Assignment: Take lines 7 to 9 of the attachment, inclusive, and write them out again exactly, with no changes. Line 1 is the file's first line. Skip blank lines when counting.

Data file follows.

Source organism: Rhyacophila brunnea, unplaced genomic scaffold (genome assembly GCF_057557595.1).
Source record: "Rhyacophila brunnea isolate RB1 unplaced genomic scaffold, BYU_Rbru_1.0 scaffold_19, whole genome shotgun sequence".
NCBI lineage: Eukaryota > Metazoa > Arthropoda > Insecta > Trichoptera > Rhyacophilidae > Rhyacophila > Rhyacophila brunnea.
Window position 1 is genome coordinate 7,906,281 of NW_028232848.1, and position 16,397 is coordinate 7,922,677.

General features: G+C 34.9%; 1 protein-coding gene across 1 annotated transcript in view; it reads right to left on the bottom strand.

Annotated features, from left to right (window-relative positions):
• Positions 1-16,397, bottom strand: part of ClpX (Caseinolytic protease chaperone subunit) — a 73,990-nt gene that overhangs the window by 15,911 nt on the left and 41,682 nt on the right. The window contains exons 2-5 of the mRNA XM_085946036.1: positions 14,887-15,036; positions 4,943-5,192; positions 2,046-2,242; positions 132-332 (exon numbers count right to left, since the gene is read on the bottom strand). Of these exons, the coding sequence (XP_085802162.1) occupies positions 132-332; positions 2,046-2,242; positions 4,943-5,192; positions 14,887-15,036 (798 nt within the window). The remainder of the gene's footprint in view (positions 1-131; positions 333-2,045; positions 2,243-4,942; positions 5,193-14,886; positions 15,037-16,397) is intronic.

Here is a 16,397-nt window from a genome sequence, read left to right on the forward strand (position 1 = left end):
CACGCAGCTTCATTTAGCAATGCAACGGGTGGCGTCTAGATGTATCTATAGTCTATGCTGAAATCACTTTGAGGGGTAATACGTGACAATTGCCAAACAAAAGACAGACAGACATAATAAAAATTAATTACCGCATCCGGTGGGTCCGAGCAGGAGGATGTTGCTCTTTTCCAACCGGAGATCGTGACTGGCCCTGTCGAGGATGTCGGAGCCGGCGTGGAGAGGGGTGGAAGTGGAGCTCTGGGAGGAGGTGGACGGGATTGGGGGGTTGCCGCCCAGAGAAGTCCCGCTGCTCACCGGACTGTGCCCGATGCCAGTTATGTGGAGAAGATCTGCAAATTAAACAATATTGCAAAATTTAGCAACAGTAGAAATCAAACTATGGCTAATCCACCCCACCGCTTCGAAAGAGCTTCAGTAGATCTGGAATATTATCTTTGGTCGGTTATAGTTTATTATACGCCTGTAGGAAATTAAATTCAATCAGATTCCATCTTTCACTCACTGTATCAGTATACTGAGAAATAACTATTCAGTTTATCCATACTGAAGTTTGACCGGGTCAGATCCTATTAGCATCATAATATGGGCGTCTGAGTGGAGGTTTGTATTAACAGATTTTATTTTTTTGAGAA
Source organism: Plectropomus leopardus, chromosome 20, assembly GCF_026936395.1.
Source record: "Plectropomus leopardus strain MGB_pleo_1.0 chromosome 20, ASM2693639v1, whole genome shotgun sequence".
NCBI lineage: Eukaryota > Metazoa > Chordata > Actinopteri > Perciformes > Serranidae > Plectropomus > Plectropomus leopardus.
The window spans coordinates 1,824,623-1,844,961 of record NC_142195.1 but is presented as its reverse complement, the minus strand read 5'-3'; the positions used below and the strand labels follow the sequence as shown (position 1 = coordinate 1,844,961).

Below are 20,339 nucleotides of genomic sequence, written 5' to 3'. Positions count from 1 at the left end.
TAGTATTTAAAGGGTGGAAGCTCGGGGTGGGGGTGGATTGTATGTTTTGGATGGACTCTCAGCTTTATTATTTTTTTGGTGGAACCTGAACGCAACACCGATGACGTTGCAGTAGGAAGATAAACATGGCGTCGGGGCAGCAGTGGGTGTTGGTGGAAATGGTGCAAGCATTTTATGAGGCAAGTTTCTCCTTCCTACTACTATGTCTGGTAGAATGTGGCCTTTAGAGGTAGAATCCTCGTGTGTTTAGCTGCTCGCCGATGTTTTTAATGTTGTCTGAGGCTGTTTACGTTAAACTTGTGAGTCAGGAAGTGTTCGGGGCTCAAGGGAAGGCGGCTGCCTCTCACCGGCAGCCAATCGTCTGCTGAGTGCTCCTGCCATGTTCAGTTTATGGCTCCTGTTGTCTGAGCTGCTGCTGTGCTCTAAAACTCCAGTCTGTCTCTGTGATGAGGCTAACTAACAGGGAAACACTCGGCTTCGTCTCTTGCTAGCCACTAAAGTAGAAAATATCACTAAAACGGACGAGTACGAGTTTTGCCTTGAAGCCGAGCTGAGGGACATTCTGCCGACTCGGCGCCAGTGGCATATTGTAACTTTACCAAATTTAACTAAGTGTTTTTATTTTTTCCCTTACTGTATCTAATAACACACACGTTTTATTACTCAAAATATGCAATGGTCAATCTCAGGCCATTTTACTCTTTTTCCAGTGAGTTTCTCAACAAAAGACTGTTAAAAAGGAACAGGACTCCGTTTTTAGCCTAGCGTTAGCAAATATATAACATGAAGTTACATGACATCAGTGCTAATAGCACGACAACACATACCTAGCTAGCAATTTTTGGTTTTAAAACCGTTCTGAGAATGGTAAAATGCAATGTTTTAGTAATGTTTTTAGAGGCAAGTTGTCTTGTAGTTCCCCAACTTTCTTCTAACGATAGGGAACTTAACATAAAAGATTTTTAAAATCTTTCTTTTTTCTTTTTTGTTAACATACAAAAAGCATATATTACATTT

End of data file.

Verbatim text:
• Positions 1-16,397, bottom strand: part of ClpX (Caseinolytic protease chaperone subunit) — a 73,990-nt gene that overhangs the window by 15,911 nt on the left and 41,682 nt on the right. The window contains exons 2-5 of the mRNA XM_085946036.1: positions 14,887-15,036; positions 4,943-5,192; positions 2,046-2,242; positions 132-332 (exon numbers count right to left, since the gene is read on the bottom strand). Of these exons, the coding sequence (XP_085802162.1) occupies positions 132-332; positions 2,046-2,242; positions 4,943-5,192; positions 14,887-15,036 (798 nt within the window). The remainder of the gene's footprint in view (positions 1-131; positions 333-2,045; positions 2,243-4,942; positions 5,193-14,886; positions 15,037-16,397) is intronic.

Here is a 16,397-nt window from a genome sequence, read left to right on the forward strand (position 1 = left end):
CACGCAGCTTCATTTAGCAATGCAACGGGTGGCGTCTAGATGTATCTATAGTCTATGCTGAAATCACTTTGAGGGGTAATACGTGACAATTGCCAAACAAAAGACAGACAGACATAATAAAAATTAATTACCGCATCCGGTGGGTCCGAGCAGGAGGATGTTGCTCTTTTCCAACCGGAGATCGTGACTGGCCCTGTCGAGGATGTCGGAGCCGGCGTGGAGAGGGGTGGAAGTGGAGCTCTGGGAGGAGGTGGACGGGATTGGGGGGTTGCCGCCCAGAGAAGTCCCGCTGCTCACCGGACTGTGCCCGATGCCAGTTATGTGGAGAAGATCTGCAAATTAAACAATATTGCAAAATTTAGCAACAGTAGAAATCAAACTATGGCTAATCCACCCCACCGCTTCGAAAGAGCTTCAGTAGATCTGGAATATTATCTTTGGTCGGTTATAGTTTATTATACGCCTGTAGGAAATTAAATTCAATCAGATTCCATCTTTCACTCACTGTATCAGTATACTGAGAAATAACTATTCAGTTTATCCATACTGAAGTTTGACCGGGTCAGATCCTATTAGCATCATAATATGGGCGTCTGAGTGGAGGTTTGTATTAACAGATTTTATTTTTTTGAGAA